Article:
Contemporary Southeast Asia: A Journal of International and Strategic Affairs Vol. 16/2 (Sept 1994)

Contemporary Southeast Asia: A Journal of International and Strategic Affairs Vol. 16/2 (Sept 1994)
Date of publication:  September 1994
Number of pages:  124
Code:  CS16/2


  • Preliminary pages
  • The ASEAN Regional Forum: The Spirit of Constructive Engagement, by Michael Antolik, author
    The ASEAN states have taken a central role in an East Asian security regime. Rather than focus on problem-solving or negotiations, the ASEAN Regional Forum (ARF} stands as a consultative process to further the benefits of constructive engagement: economic development and stability. Its formation recalls ASEAN's own cautious concern for building consensus and bilateral understandings in preparation for a multilateral endeavour. ASEAN-like, states are called upon to practice self-restraint, by renouncing force and interference in other states' domestic affairs. Moreover, to achieve regional stability through a balance of great powers, the ASEAN states have often facilitated inclusion of all through an informal diplomacy that limits obligations and protocol.
  • Sino-Indian Rivalry in Myanmar: Implications for Regional Security, by J Mohan Malik, author
    Despite significant improvement in bilateral relations between India and China, a geopolitical rivalry for influence and dominance in past-Cold War Asia is intensifying between the two Asian giants. Nowhere is this contest for regional hegemony between China and India more evident than in Myanmar which occupies a critical strategic position between the two countries. China's inroads into Myanmar since 1990, especially the build-up of naval facilities in the Bay of Bengal and its possible use by the Chinese military, are, from New Delhi's perspective, serious encroachments into India's sphere of influence. Indian strategists now see China as constituting a threat in the east as well as in the north. The growing military nexus between China and Myanmar has recently prompted the Indian Government to reassess its policy towards Yangon and to emphasize the complementarity of interests between Indian and the United States, India and ASEAN, and India and Japan, in containing China's growing economic and military influence in the Asia-Pacific. India's determination to develop a degree of regional dominance comparable with China means that early in the next century. New Delhi might slip into the role of the main counterweight to its gaint neighbour. Both India and China will continue to monitor closely each other's activities to expand influence and gain advantage in the wider Asian region and will attempt to fill any perceived power vacuum or block the other from doing so.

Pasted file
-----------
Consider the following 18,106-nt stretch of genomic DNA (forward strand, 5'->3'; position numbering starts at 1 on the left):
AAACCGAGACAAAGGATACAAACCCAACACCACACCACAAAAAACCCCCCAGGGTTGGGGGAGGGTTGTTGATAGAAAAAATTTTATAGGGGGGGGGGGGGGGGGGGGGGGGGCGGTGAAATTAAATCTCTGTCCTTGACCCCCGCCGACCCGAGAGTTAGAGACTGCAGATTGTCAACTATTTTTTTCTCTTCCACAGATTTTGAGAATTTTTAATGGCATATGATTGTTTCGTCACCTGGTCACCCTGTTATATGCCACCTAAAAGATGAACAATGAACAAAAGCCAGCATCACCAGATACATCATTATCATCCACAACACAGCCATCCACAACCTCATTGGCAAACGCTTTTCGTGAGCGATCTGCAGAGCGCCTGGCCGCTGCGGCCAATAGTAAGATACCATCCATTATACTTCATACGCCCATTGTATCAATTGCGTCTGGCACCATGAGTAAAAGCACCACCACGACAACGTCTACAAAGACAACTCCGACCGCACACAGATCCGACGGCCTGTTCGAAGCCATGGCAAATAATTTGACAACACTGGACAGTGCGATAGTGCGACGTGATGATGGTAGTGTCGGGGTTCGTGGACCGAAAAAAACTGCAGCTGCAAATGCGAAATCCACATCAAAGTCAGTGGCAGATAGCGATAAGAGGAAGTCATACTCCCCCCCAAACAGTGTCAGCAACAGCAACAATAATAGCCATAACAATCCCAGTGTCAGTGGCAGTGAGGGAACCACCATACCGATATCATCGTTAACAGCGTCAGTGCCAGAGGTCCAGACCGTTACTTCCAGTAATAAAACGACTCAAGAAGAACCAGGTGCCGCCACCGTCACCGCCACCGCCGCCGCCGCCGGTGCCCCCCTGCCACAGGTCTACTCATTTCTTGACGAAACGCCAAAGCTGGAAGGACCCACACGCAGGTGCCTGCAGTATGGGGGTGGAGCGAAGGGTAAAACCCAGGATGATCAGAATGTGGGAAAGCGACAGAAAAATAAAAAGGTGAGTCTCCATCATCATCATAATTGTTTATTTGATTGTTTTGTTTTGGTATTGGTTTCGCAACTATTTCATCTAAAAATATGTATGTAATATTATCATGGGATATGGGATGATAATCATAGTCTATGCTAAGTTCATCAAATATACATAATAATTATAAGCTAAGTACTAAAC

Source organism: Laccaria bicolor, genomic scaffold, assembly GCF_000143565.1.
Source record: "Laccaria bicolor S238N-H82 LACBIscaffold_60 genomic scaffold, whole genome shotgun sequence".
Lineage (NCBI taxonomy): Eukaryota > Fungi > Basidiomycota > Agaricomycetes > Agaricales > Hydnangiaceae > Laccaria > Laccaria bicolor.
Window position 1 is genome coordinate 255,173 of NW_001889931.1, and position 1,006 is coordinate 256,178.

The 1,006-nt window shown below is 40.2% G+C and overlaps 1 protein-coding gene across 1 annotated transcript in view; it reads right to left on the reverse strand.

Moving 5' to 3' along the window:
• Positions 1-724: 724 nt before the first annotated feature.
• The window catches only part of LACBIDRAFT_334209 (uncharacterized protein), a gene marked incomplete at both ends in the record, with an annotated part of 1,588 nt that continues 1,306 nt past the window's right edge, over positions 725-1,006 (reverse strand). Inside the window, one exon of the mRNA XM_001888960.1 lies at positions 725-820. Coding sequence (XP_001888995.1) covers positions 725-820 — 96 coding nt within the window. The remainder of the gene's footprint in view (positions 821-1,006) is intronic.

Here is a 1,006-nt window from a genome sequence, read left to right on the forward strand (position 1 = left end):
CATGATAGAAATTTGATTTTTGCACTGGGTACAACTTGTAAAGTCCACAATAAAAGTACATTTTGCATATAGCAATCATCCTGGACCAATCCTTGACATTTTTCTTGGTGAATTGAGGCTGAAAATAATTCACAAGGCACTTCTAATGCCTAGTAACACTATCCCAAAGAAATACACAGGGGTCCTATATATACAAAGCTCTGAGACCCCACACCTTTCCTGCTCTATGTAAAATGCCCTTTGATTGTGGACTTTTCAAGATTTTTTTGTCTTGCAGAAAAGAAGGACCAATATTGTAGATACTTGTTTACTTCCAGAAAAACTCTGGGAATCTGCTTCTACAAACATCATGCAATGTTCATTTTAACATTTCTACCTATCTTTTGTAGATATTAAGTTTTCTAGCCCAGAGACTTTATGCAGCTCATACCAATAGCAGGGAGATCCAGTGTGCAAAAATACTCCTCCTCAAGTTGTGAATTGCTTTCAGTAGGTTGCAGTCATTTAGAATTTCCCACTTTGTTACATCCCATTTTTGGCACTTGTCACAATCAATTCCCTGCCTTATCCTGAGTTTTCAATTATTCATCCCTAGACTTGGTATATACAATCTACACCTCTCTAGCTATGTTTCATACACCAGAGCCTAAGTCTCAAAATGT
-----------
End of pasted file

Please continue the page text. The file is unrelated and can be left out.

• The State, Civil Society, and Foreign Actors: The Politics of Philippine Industrialization, by Temario C Rivera, author